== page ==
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My question is very general and it does not originate from a specific problem. Let's assume that, through experience, we have learned that some statistical property of a set of data is important in predicting some behavior in a system. For example, for time series data d1, d2, d3, ..., dn, we heuristically know that the average of the last n steps denoted by avg(d,n) and the standard deviation of the last m denoted by std(d,m) are significant in prediction. Now my questions are:

  1. Should a machine learning system, let's say LSTM, or reinforcement learning agent, be fed the raw data or data with other statistical properties? I am asking this because, if the statistical derivatives are useful in training then there is no limit on how many statistical properties we can define and feed to the training process.

  2. Do machine learning, again let's say LSTM, automatically learn about underlying statistics from just pure raw data?

  3. How do we deal with different data of different scales and dimensions, for example, simple average is in the same scale as the raw data but standard deviation is of different scale and dimension and so on so forth?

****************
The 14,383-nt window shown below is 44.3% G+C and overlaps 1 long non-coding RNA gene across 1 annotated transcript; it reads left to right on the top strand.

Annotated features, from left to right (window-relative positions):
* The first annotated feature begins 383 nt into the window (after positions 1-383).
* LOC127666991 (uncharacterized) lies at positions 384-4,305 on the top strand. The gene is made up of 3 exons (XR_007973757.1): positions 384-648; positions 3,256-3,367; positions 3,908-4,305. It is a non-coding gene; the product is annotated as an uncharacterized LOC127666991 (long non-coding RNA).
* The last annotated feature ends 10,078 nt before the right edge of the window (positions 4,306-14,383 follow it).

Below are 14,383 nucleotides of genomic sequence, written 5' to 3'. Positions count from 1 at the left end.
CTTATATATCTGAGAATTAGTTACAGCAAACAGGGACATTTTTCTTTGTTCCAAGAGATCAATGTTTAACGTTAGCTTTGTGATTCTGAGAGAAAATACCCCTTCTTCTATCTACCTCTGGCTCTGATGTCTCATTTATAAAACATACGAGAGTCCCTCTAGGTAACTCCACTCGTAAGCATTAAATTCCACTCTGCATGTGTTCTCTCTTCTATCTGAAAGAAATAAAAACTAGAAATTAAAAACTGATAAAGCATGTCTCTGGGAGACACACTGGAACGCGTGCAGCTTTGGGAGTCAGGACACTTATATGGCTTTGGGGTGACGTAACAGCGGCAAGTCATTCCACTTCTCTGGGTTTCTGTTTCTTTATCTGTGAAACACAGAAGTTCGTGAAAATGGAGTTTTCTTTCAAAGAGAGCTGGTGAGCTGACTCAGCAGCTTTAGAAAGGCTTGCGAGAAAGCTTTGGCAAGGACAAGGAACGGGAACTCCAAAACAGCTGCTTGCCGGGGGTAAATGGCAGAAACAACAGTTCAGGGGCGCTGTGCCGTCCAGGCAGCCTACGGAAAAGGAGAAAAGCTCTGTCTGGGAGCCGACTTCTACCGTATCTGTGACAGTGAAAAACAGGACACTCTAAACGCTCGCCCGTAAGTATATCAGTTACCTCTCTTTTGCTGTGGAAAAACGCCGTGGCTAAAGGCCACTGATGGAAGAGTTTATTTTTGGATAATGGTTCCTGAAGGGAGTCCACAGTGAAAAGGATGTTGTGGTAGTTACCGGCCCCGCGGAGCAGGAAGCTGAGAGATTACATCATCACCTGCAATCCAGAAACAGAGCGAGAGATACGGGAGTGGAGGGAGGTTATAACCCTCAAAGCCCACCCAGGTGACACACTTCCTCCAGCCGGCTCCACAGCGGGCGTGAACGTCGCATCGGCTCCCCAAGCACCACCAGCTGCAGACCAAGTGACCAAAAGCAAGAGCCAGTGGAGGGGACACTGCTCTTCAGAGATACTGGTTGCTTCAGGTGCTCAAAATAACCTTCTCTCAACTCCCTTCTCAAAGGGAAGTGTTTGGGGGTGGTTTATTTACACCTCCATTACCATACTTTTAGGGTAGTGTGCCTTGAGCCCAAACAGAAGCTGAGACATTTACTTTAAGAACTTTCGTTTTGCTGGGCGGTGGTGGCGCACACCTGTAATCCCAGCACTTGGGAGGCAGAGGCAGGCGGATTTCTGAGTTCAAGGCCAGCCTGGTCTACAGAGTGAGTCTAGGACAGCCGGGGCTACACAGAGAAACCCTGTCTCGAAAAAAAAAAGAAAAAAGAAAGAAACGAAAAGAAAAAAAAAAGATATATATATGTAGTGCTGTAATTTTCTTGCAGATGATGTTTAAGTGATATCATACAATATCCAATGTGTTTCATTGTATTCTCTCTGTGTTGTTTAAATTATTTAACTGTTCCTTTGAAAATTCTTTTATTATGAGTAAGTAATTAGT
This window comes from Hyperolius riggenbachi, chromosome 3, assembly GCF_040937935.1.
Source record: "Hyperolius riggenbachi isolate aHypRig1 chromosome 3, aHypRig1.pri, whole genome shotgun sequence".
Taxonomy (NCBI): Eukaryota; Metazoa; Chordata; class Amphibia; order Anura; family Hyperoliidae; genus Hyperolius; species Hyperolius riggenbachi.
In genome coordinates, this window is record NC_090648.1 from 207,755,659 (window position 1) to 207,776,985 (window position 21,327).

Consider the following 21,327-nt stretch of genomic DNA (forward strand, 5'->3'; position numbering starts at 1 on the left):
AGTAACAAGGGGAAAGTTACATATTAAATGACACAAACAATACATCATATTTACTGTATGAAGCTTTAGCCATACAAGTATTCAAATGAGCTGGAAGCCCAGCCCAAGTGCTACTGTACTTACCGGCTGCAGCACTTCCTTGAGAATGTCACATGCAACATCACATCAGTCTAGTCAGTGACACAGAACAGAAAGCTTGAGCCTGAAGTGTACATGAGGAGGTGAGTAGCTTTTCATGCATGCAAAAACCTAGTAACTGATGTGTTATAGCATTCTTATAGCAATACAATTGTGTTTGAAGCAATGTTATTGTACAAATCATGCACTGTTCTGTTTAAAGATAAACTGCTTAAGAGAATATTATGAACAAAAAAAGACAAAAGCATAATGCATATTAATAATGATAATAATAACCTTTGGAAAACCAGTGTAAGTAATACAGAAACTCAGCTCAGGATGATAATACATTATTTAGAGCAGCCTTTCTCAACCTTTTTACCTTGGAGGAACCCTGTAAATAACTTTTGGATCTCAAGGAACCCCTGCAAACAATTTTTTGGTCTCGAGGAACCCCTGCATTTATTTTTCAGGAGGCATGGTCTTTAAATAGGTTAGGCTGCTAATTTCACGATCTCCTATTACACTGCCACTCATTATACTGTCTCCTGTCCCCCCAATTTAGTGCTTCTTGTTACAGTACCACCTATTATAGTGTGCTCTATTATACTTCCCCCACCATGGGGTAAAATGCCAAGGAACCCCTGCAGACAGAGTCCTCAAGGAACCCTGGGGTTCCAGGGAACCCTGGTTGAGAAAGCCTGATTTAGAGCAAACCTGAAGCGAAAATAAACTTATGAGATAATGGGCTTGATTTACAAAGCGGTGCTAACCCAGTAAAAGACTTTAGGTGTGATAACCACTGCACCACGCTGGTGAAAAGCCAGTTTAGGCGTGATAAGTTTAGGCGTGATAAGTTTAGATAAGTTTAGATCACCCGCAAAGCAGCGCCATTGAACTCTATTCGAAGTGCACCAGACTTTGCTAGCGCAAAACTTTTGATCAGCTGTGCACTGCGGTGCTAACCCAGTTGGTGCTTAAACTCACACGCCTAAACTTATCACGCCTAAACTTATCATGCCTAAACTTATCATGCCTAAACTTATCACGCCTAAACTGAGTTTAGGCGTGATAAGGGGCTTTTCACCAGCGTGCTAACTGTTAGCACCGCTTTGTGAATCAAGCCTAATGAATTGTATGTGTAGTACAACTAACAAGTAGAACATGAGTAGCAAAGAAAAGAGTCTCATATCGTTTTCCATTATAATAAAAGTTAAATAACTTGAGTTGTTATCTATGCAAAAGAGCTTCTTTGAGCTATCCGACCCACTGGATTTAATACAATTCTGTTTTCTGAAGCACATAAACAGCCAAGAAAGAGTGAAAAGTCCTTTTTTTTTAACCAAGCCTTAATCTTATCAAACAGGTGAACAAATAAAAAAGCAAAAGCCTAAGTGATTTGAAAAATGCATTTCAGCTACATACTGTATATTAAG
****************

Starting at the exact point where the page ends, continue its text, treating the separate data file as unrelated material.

I appreciate your comments.

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    $\begingroup$ Usually the point is that the system learns to approximate whatever calculations it needs. $\endgroup$ Commented Sep 14, 2021 at 16:28
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    $\begingroup$ Hello, asking multiple questions in a single post is not recommended. Please try to split the questions into multiple posts. $\endgroup$
    – hanugm
    Commented Sep 14, 2021 at 21:57

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